To start or build on using core boards, I’ve put together a document setting out where you can download free core boards to get you started. Click here to download your copy. 

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Using AAC Core Boards
Modelling for Emergent Communicators

Modelling for Emergent Communicators

As SLPs we often work with emergent communicators. How we model with them needs to be tailored to their specific needs. Below I share more about what an emergent communicator is and my best tips for using AAC modelling with them. 

What is an Emergent Communicator

Emergent communicators can use the following modes of communication:

  • facial expressions, 
  • body language, 
  • gestures, 
  • vocalizations, and 
  • other non-symbolic modes of communication. For example: smiling, reaching for what they want, taking your hand to what they want. They make wants known indicated by reaching toward something, looking at it, and leg movements.

Introducing AAC to Emergent Communicators

My number one tip for introducing AAC to emergent communicators is to remember beginning communicators talk about what they want to talk about. Make sure what you are modelling is meaningful and hopefully fun to them. 

Once you are communicating about something they are interested in, then it’s important to model without expectation. Invite don’t demand that they take part in the activity.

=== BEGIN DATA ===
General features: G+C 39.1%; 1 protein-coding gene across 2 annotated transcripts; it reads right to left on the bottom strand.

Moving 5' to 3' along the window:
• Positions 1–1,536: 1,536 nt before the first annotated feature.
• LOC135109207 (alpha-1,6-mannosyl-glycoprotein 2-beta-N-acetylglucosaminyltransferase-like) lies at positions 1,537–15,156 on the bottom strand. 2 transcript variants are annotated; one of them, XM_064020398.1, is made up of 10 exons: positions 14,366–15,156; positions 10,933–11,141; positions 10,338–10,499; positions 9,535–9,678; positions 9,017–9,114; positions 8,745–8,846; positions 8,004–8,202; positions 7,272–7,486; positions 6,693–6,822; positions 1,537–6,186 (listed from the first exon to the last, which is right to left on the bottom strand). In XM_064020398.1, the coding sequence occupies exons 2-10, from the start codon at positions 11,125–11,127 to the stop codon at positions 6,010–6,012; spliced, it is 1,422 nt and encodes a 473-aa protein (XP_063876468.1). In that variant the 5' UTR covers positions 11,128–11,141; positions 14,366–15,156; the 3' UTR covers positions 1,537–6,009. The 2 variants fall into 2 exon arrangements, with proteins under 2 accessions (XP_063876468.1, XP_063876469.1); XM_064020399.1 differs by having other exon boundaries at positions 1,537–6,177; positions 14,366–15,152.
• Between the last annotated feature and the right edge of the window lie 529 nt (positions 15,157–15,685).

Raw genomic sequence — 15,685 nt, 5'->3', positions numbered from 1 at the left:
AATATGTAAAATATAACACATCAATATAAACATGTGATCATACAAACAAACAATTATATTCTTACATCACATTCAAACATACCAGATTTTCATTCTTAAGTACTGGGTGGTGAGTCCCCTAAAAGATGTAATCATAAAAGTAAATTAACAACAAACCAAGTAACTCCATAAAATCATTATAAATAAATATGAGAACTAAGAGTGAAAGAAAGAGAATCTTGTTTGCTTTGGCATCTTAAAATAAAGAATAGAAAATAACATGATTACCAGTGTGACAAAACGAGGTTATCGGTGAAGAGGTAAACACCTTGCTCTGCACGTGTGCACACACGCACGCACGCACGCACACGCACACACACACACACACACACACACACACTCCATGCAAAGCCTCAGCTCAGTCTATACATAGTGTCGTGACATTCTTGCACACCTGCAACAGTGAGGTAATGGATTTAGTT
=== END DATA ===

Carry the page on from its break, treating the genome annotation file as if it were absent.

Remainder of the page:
Being prepared as an SLP

As an SLP, it can feel intimidating navigating how to use a device and knowing what to do when using AAC. Particularly if it’s the first time you’ve worked with AAC or a particular device.

If this is you, then quickly get familiar with the device. Most devices are fairly straightforward to use once you’ve used them a few times. I’ve been sharing reviews of devices and apps on Instagram. You can find them in my Instagram feed

I recommend knowing a few basics and starting with core words like in, put, finished, more, want, like, go. Choose an activity that happens everyday like snack time, circle time, lining up time. That way you’ll get lots of practice every day. 

Remembering to keep it fun, simple, consistent and real.

Setting goals is a great way to help you do this. To help you set AAC goals, I’ve created the Ultimate AAC Goal Planning Blueprint which you can download for free here.

If you’d like to hear more about modelling with emergent communicators you can listen to my podcast interview on the Dabbling Speechie Podcast with Felice Clark.

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Modelling for emergent communicators
How to Reduce Cognitive Load

How to Reduce Cognitive Load

Help your students succeed by reducing cognitive load for your students with special needs while they’re learning a new concept.

In this video I am talking about why we need to think about reducing the cognitive load as well as how to do this so we can help our students succeed and feel more confident. 

Want to know more about Core Vocabulary and AAC? Join my free Facebook Group: https://www.facebook.com/groups/theAACconnection